Jane Lynch Would Be a Fantastic Radio Host

Jane LynchEXPAND
Jane Lynch
Melissa Fossum

Jane Lynch should have a show on NPR.

After seeing her performance "See Jane Sing!" at the Virginia G. Piper Theatre at the Scottsdale Center for the Performing Arts, I felt like I saw the jazz equivalent of A Prairie Home Companion with one gay joke and some cussing thrown in. Maybe I witnessed a new creative direction for the Saturday morning quiz show Wait, Wait, Don’t Tell Me with a cabaret theme instead of a ribald panel answering questions about the news. When the lights went up, I couldn’t help but feel as though the 90-minute concert, which included contributions from actress Kate Flannery (who played the alcoholic accountant “Meredith” on The Office) and former Flagstaff resident and Glee’s vocal arranger Tim Davis, would have been better heard and not seen.

Lynch jokingly admitted she was going act like one of those television stars who holds an unsuspecting audience hostage with her musical indulgences. This is not to say that Lynch doesn’t have the right to do so. The Dolton, Illinois native has proven she is more than capable of knocking them dead. She was one of the polo shirt clad members of The New Main Street Singers in the hit Christopher Guest mockumentry A Mighty Wind. She played the diabolical cheerleading coach Sue Sylvester for six seasons on Glee and the evil Miss Hannigan on Broadway for the revival of Annie.

Lynch said when she was selecting the “obscure standards” that made up the setlist, people told her a theme would emerge. After looking at what she chose, she didn’t see an arc. When she took the stage to sing her take on “If Wishes Were Rainbows,” there was no immediacy to her set. This made the show just captivating enough to hold your attention driving on a Saturday afternoon, even with the risqué line “when the priest says touching yourself / will make angels go blind.” She would stand onstage and simply sing. There was no choreography or concert hall theatrics. There was nothing going on visually to add to the songs she was belting out.

For a Saturday night in Old Town, See Jane Sing! didn’t feel like something you were going to be raving to your friends at work Monday morning, despite the jazz musicians who make up The Tony Guerrero Quintet backing her up. The double entendre filled “Slapping The Cakes On Me” was something a tote-bag carrying public radio listener and jazz aficionado would appreciate, but not enough to compel you to call during pledge week.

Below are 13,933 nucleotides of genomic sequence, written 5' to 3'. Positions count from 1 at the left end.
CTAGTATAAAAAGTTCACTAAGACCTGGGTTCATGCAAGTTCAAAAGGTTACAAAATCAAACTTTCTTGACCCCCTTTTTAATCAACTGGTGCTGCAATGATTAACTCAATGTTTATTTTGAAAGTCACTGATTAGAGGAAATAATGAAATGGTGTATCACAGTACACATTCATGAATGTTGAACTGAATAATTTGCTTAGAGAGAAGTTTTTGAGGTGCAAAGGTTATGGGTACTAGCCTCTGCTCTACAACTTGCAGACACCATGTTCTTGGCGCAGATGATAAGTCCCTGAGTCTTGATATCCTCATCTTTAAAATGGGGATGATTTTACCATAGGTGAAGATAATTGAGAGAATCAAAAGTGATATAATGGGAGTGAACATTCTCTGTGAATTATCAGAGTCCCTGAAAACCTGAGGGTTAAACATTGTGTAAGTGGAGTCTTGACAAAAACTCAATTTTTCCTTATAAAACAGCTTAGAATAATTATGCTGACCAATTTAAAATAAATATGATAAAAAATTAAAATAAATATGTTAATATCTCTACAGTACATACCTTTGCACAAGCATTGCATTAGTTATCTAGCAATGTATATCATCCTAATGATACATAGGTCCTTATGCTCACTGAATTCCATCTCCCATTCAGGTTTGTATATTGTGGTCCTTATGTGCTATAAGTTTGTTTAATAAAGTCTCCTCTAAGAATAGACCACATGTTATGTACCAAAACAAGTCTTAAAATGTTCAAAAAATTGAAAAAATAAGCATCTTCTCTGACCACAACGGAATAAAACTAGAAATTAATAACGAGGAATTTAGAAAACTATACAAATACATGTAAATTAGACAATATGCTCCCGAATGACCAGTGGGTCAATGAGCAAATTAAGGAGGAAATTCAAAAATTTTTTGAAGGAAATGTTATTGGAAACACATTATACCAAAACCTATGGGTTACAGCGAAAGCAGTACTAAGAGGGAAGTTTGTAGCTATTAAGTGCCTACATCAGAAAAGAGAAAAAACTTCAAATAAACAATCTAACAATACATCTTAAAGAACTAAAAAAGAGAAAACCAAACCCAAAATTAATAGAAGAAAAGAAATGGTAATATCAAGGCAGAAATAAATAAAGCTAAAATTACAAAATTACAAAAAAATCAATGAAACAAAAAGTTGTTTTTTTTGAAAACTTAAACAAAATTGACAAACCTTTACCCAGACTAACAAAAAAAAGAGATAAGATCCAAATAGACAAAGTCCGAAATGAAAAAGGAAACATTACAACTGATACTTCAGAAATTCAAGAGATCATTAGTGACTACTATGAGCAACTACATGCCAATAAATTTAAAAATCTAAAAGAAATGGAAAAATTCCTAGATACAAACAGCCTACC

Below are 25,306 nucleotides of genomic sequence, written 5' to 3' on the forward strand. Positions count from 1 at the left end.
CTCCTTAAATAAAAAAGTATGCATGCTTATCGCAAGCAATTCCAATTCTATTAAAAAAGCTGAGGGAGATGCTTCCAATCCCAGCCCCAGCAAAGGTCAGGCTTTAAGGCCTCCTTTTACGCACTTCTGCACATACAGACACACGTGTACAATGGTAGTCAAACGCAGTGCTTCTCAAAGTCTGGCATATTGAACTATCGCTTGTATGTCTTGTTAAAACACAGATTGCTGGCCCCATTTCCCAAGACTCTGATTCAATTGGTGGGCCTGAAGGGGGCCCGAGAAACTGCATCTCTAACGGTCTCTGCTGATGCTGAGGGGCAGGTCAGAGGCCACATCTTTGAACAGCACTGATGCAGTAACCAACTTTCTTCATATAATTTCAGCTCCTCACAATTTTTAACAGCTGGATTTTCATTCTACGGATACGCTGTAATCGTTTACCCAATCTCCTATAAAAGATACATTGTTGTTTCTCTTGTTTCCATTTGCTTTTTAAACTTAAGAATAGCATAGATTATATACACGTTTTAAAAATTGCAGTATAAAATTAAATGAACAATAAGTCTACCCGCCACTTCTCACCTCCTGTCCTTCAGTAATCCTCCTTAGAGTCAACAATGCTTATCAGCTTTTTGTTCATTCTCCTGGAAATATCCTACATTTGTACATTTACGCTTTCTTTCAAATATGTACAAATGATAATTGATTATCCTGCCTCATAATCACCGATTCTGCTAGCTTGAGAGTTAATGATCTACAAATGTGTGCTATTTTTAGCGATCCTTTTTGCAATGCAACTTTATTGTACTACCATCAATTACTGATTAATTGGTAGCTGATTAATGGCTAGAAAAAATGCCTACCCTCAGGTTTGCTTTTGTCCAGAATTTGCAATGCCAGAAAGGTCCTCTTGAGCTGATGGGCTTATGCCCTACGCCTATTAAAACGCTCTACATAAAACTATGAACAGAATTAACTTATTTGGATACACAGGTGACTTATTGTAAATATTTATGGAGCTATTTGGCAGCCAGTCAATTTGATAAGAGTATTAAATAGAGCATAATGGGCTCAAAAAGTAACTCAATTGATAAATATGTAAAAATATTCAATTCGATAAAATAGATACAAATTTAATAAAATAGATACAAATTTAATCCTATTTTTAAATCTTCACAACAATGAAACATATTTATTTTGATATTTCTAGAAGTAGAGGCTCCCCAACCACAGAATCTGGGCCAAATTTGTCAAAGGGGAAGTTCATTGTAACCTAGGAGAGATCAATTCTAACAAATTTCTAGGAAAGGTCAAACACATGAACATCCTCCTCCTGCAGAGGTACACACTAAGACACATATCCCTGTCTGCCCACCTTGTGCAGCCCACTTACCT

My feelings could have something to do with my demographic. When Flannery took the stage to join Lynch for Irving Berlin’s “Mr. Monotony,” there were plenty of jokes about Scottsdale’s reputation as a retirement community (Flannery played the role of a dim-witted gold digger who nicknamed herself Ms. Valley Ho). Looking around the audience, I realized I was lowering the average age of the audience by a couple decades. If my tepid take on the proceedings have to do with my status as a young whippersnapper, I’m guilty as charged. Thankfully it didn’t mean I couldn’t enjoy Lynch’s singing selections from A Mighty Wind like “Blood On The Coal” and “Skeletons of Quinto.”

The show gave some autobiographical insight into Lynch herself. She talked about harmonizing with her family around her Formica dining room table. She spoke about skipping school to watch The Dick Van Dyke show on WGN and sympathizing with the character Rose Marie. Perhaps she was exorcising some feelings about her 2013 divorce when she launched into her “Love Is Bullshit” sexist song medley, uncovering the obvious male slant of 50’s and 60’s music and, as Flannery described it, outing Neil Diamond’s “Girl, You’ll Be A Woman Soon” as “a little rapey." It was a hilarious skit.

After the threesome wrapped things up with “The Party’s Over,” things got a little wild. Lynch, Flannery, and Davis launched into a “Songs That Make Us Cry” medley for the encore. It began with “Puff The Magic Dragon” (Flannery noted the underlying sexual tension in the children’s song) and took a left turn with “Roll Out The Barrel,” the song that makes Flannery, the daughter of bar owners, cry. Flannery started throwing tissues into the audience. Lynch even eked out an unexpected belch over her co-star’s antics. Things wrapped up with the singers parodying “White Rabbit” from The Real Live Brady Bunch. It was a captivating stage finale to great radio show.

Critic's Notebook: 

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What:See Jane Sing! at the Virginia G. Piper Theatre at the Scottsdale Center for the Performing Arts

The Crowd: According to Lynch and Flannery, retirees and snowbirds. More like adult children taking their snowbird parents for an evening out.

Overheard in the Crowd: “See? He has an iPhone,” said two women behind me, exposing my secret note taking device.

Personal Bias: I’m a huge fan of Lynch’s film and television work, but I wish the show was more like the encore. Should her new television project Angel From Hell, which was plugged, not work out, I think she should seriously consider a radio variety show. She could really give Garrison Keillor a run for his money.

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Virginia G. Piper Theater at Scottsdale Center for the Performing Arts

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